You may not be interested in noise, but noise is interested in you

[Edit, Sept. 25, 2016: In retrospect, this is a confusing post. The overall point is fine, but my contrived illustration is not a good one.] At an otherwise excellent talk some time ago, the speaker put up a graph like this (look below — not the cheetah)… …and said that the two sets of data points, … Continue reading You may not be interested in noise, but noise is interested in you

Science Pub 2016

A few evenings ago I gave a “science pub” talk — part of a long-running series of public presentations that the Oregon Museum of Science and Industry runs at several sites in the state. (This was at a local pizza place, so thankfully I could just bike to it.) I called the talk “Glimpses of … Continue reading Science Pub 2016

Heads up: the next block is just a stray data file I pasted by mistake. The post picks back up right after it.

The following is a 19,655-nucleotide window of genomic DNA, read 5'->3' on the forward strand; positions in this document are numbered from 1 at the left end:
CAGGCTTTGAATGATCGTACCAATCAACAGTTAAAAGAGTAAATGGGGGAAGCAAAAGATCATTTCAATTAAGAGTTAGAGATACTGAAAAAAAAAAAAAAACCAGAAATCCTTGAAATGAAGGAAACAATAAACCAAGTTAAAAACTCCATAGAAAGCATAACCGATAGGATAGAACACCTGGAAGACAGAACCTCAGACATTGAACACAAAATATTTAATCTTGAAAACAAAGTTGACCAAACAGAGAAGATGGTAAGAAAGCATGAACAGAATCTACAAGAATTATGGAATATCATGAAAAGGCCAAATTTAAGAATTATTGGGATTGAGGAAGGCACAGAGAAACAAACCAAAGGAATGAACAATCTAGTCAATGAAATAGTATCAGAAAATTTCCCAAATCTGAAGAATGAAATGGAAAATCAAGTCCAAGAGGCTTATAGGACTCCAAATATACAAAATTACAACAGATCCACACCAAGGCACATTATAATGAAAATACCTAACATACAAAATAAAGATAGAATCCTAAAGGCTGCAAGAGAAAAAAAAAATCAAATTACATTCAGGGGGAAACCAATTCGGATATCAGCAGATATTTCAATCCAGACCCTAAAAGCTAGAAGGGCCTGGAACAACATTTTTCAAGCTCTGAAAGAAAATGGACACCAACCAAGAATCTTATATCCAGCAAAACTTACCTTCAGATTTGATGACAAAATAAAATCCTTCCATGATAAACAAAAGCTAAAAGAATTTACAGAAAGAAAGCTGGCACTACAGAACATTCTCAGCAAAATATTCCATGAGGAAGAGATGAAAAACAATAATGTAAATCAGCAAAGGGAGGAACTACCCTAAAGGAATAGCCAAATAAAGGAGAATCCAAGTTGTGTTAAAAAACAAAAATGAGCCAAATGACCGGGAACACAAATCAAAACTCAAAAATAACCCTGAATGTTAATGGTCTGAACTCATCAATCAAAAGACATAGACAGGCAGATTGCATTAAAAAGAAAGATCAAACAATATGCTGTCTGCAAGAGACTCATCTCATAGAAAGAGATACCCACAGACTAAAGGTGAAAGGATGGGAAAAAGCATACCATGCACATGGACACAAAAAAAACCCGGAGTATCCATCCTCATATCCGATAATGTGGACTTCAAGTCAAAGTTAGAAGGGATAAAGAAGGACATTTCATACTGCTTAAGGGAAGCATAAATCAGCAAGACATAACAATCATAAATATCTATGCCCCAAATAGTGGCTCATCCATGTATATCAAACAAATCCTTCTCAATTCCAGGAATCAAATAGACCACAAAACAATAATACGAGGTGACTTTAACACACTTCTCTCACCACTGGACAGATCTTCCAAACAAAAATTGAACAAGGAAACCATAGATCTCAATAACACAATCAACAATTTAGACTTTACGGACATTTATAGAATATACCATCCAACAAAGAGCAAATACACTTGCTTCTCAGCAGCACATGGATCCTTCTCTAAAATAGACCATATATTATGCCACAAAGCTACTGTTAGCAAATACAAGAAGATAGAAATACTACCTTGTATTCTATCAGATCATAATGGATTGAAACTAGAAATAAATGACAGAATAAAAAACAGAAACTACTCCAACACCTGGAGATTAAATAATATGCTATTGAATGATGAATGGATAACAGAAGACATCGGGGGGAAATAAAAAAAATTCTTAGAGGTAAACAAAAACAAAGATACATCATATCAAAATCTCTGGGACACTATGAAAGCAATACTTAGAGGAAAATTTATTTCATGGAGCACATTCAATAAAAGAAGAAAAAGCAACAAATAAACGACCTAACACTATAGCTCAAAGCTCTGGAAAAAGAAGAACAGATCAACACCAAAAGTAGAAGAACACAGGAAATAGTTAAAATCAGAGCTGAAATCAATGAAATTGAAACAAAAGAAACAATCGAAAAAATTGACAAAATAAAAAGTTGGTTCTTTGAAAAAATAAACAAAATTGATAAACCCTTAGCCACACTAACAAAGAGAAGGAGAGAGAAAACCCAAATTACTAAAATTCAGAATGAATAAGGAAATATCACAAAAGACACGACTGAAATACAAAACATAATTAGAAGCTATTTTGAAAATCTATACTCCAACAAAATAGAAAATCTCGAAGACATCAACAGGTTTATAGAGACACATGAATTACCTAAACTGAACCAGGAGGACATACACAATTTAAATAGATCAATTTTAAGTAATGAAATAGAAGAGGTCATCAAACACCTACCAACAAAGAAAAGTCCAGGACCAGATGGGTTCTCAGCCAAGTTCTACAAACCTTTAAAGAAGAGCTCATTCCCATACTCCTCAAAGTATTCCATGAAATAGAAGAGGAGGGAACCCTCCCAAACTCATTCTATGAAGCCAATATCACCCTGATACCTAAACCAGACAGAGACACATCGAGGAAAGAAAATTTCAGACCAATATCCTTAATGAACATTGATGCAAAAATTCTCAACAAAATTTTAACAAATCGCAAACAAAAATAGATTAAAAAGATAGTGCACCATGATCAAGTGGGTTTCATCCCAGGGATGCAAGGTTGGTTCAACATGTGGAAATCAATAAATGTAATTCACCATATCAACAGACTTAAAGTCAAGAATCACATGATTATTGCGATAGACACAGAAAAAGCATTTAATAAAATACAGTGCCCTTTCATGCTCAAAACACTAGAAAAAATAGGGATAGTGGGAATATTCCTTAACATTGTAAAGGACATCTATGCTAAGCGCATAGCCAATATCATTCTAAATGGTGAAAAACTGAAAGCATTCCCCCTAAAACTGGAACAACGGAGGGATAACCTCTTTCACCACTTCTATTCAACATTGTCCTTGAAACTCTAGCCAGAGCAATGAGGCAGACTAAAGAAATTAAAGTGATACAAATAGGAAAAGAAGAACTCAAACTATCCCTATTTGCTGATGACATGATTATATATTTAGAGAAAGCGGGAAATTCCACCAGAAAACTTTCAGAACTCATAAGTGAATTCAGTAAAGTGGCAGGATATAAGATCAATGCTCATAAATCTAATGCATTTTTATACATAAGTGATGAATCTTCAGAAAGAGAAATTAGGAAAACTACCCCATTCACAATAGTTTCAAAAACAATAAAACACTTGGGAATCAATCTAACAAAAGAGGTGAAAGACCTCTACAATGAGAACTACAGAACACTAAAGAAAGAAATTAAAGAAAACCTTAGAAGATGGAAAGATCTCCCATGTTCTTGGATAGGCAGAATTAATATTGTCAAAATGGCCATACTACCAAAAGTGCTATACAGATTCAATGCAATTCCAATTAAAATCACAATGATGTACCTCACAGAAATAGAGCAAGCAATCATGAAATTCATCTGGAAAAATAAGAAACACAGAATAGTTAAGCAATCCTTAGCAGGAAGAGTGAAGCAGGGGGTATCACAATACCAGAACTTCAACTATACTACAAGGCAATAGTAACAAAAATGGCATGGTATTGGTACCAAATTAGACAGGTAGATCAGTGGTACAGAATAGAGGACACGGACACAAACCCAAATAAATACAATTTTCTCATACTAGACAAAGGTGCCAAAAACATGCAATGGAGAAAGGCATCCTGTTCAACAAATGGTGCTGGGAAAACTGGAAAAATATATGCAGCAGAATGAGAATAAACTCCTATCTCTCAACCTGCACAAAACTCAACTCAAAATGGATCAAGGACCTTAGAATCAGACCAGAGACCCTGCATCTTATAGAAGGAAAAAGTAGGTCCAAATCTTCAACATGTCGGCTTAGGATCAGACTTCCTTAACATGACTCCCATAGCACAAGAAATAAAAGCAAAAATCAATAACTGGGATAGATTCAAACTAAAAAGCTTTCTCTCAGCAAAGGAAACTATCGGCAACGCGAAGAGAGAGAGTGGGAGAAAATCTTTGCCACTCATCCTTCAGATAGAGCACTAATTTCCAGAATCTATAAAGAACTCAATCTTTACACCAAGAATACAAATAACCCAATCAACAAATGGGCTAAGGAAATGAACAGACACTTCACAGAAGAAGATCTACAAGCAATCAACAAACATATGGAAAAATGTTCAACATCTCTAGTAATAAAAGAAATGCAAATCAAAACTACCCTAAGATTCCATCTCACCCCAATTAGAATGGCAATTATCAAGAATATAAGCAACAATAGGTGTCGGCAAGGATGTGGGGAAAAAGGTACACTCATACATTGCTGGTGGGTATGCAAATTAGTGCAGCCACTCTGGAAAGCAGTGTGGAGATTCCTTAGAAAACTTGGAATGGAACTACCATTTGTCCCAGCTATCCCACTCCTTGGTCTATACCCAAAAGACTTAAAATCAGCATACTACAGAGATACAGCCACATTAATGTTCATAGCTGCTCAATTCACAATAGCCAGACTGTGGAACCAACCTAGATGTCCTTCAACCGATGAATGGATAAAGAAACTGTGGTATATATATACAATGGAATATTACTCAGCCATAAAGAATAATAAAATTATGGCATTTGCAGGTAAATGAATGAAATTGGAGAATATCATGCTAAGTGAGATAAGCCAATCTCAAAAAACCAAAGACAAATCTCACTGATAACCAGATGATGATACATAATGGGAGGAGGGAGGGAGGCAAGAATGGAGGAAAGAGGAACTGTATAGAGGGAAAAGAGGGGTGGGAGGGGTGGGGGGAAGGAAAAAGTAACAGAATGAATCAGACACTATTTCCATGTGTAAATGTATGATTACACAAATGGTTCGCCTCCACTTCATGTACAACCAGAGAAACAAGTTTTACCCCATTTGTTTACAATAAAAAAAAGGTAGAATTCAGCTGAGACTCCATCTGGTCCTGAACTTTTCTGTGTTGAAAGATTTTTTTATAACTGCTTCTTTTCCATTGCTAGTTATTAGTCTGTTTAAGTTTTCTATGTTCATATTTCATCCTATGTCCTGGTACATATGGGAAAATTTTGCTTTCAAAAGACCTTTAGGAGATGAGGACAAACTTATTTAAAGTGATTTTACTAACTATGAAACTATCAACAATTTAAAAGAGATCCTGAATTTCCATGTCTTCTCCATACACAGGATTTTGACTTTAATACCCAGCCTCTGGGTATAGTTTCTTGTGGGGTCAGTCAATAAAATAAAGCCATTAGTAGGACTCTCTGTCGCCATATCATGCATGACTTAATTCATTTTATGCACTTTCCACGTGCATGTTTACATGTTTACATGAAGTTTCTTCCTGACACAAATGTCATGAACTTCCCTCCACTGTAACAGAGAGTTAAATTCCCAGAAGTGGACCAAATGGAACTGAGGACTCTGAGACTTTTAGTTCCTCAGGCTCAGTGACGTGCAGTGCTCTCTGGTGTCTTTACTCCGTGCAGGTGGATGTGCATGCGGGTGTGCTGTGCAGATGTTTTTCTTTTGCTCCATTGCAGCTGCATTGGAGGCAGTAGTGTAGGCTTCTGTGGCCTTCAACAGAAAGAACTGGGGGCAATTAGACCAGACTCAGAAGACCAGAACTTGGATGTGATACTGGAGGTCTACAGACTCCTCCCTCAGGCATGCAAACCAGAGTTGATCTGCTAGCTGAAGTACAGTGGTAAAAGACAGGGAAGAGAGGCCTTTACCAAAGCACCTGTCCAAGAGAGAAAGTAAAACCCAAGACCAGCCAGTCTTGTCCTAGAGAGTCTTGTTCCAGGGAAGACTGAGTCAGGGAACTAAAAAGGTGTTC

How I learned to stop worrying and love geoengineering

As I briefly mentioned in my end-of-year book recap, one of the best books I read in 2015, and one of the best popular science books I’ve read ever, is Oliver Morton’s The Planet Remade: How Geoengineering Could Change the World. Geoengineering refers to the intentional manipulation of climate, usually in the context of combatting … Continue reading How I learned to stop worrying and love geoengineering

How do I hate p-values? Let me count the ways…

[Note: a long post of interest only to people who care about data analysis and bad statistics, and maybe about the distant stars influencing your life.] By now, we should all be able to list the many reasons that p-values (or null-hypothesis-significance-testing, NHST) are awful: that “statistical significance” has nothing to do with effect size … Continue reading How do I hate p-values? Let me count the ways…